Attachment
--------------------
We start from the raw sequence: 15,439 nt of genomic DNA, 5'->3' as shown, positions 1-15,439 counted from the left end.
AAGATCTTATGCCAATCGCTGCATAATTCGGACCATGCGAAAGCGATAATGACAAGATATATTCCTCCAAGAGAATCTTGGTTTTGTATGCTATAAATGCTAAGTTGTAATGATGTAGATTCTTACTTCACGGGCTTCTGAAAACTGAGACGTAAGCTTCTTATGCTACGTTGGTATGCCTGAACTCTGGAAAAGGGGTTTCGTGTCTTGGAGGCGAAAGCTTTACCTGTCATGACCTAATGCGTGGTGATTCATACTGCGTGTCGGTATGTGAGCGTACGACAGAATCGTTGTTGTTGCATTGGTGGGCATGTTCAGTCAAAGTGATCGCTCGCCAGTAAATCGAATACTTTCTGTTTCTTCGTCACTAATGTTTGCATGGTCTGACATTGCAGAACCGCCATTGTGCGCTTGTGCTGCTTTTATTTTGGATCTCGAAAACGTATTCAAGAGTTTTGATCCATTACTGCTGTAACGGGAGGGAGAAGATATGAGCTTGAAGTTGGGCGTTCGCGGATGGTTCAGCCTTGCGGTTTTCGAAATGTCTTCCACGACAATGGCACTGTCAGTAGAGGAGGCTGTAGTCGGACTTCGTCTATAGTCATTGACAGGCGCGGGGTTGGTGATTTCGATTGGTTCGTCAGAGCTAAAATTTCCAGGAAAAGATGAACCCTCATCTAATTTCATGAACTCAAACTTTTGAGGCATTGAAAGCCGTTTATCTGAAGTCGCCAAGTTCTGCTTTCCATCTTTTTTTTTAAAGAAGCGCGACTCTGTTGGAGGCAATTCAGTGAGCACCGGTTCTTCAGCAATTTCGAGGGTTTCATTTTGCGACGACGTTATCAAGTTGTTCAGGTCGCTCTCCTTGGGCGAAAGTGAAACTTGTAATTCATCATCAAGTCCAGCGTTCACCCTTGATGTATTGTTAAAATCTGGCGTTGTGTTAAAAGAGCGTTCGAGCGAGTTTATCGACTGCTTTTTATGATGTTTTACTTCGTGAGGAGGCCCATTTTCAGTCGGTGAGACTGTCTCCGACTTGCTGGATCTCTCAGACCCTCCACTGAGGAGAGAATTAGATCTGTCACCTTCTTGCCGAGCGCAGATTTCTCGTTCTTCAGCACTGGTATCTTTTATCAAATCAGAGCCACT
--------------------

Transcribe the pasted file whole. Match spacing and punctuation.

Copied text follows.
We start from the raw sequence: 15,439 nt of genomic DNA, 5'->3' as shown, positions 1-15,439 counted from the left end.
AAGATCTTATGCCAATCGCTGCATAATTCGGACCATGCGAAAGCGATAATGACAAGATATATTCCTCCAAGAGAATCTTGGTTTTGTATGCTATAAATGCTAAGTTGTAATGATGTAGATTCTTACTTCACGGGCTTCTGAAAACTGAGACGTAAGCTTCTTATGCTACGTTGGTATGCCTGAACTCTGGAAAAGGGGTTTCGTGTCTTGGAGGCGAAAGCTTTACCTGTCATGACCTAATGCGTGGTGATTCATACTGCGTGTCGGTATGTGAGCGTACGACAGAATCGTTGTTGTTGCATTGGTGGGCATGTTCAGTCAAAGTGATCGCTCGCCAGTAAATCGAATACTTTCTGTTTCTTCGTCACTAATGTTTGCATGGTCTGACATTGCAGAACCGCCATTGTGCGCTTGTGCTGCTTTTATTTTGGATCTCGAAAACGTATTCAAGAGTTTTGATCCATTACTGCTGTAACGGGAGGGAGAAGATATGAGCTTGAAGTTGGGCGTTCGCGGATGGTTCAGCCTTGCGGTTTTCGAAATGTCTTCCACGACAATGGCACTGTCAGTAGAGGAGGCTGTAGTCGGACTTCGTCTATAGTCATTGACAGGCGCGGGGTTGGTGATTTCGATTGGTTCGTCAGAGCTAAAATTTCCAGGAAAAGATGAACCCTCATCTAATTTCATGAACTCAAACTTTTGAGGCATTGAAAGCCGTTTATCTGAAGTCGCCAAGTTCTGCTTTCCATCTTTTTTTTTAAAGAAGCGCGACTCTGTTGGAGGCAATTCAGTGAGCACCGGTTCTTCAGCAATTTCGAGGGTTTCATTTTGCGACGACGTTATCAAGTTGTTCAGGTCGCTCTCCTTGGGCGAAAGTGAAACTTGTAATTCATCATCAAGTCCAGCGTTCACCCTTGATGTATTGTTAAAATCTGGCGTTGTGTTAAAAGAGCGTTCGAGCGAGTTTATCGACTGCTTTTTATGATGTTTTACTTCGTGAGGAGGCCCATTTTCAGTCGGTGAGACTGTCTCCGACTTGCTGGATCTCTCAGACCCTCCACTGAGGAGAGAATTAGATCTGTCACCTTCTTGCCGAGCGCAGATTTCTCGTTCTTCAGCACTGGTATCTTTTATCAAATCAGAGCCACT